WASHINGTON ― The Senate voted Tuesday afternoon against taking up a resolution to end USA military support for a Saudi-led coalition that has killed thousands of civilians in Yemen ― which means the controversial policy will continue, but so will the growing Capitol Hill debate about it.
Moreover, the vote coincided with a White House meeting between Donald Trump and Saudi Arabia's crown prince, Mohammed bin Salman, at which the president lauded USA defense sales to Saudi Arabia. The Trump administration, like its predecessor, insists such involvement doesn't require Congressional authorization.
The Senate voted 55-44 against the resolution, which was introduced three weeks ago by Vermont Senator and former presidential candidate Bernie Sanders and Senators Mike Lee and Chris Murphy to end American military assistance in the Saudi-led coalition's campaign against Houthi rebels.
Once the Senate reconvenes on Tuesday, the lawmakers could have up to four hours of debate; therefore, a vote is expected at approximately 4:15 pm.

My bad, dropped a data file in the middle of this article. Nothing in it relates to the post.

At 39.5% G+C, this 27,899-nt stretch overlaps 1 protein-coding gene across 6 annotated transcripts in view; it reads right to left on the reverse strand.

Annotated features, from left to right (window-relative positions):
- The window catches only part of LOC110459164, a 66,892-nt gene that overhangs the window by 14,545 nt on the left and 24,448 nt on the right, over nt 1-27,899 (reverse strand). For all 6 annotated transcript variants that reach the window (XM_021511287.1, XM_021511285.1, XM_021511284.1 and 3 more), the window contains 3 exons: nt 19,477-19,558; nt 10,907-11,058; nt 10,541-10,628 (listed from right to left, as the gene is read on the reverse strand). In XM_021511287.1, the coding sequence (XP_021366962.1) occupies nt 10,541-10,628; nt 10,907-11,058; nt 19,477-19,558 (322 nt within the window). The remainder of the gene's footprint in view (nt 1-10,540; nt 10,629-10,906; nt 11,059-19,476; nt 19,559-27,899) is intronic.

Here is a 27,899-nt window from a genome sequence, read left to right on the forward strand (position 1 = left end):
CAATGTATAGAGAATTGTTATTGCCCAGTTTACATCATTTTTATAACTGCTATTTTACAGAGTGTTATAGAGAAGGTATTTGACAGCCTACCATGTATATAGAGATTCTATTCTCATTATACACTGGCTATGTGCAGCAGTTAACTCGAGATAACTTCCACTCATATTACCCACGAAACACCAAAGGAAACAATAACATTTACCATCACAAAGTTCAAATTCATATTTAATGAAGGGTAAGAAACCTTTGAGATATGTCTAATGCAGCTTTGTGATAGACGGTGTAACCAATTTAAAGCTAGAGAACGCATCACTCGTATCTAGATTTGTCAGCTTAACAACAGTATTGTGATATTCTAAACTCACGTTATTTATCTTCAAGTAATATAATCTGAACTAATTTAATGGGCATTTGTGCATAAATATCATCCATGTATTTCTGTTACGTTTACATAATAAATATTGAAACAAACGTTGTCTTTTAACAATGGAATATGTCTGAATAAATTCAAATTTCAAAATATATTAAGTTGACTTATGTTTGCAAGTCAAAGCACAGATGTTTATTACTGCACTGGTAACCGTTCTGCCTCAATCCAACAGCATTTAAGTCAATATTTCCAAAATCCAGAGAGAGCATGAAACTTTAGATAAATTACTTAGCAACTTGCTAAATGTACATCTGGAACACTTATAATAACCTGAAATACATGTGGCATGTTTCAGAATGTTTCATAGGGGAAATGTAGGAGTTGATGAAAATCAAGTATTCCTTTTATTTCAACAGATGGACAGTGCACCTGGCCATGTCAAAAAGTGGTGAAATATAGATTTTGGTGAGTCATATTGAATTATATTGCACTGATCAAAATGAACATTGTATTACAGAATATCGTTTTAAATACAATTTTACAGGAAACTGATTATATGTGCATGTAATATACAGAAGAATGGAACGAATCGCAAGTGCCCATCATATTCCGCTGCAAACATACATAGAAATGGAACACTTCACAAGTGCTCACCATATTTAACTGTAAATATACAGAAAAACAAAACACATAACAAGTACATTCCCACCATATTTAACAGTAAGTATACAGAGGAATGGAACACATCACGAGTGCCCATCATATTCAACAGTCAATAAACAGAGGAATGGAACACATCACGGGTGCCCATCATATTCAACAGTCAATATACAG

"I hope what will happen is that we will not in our haste make a mistake that we'll come to regret", said Senate Republican Whip John Cornyn of Texas, according to The Hill.
But neither Thebani's government troops, which are backed by a Saudi Arabia-led military coalition, nor their opponents, the rebel group known as the Houthis, have shown they have the military strength to prevail.
The Saudi-led military coalition has enjoyed logistic and intelligence support from the United Kingdom and the US.
The U.S. refuels coalition warplanes, shares intelligence with the Saudis and provides them with munitions used in the air war. Defense Secretary Jim Mattis warned lawmakers earlier in March that cutting USA military assistance would risk Washington's relationship with Riyadh and embolden Iran.
"For far too long, Congress under Democratic and Republican administrations has abdicated its constitutional role in authorizing war", Sanders said in a speech on the Senate floor before the vote. They also said U.S. involvement in Yemen was needed to counter the threat from Iran.
"Saudi Arabia is an indispensable partner in the region, without which the United States would be less successful", Lee said.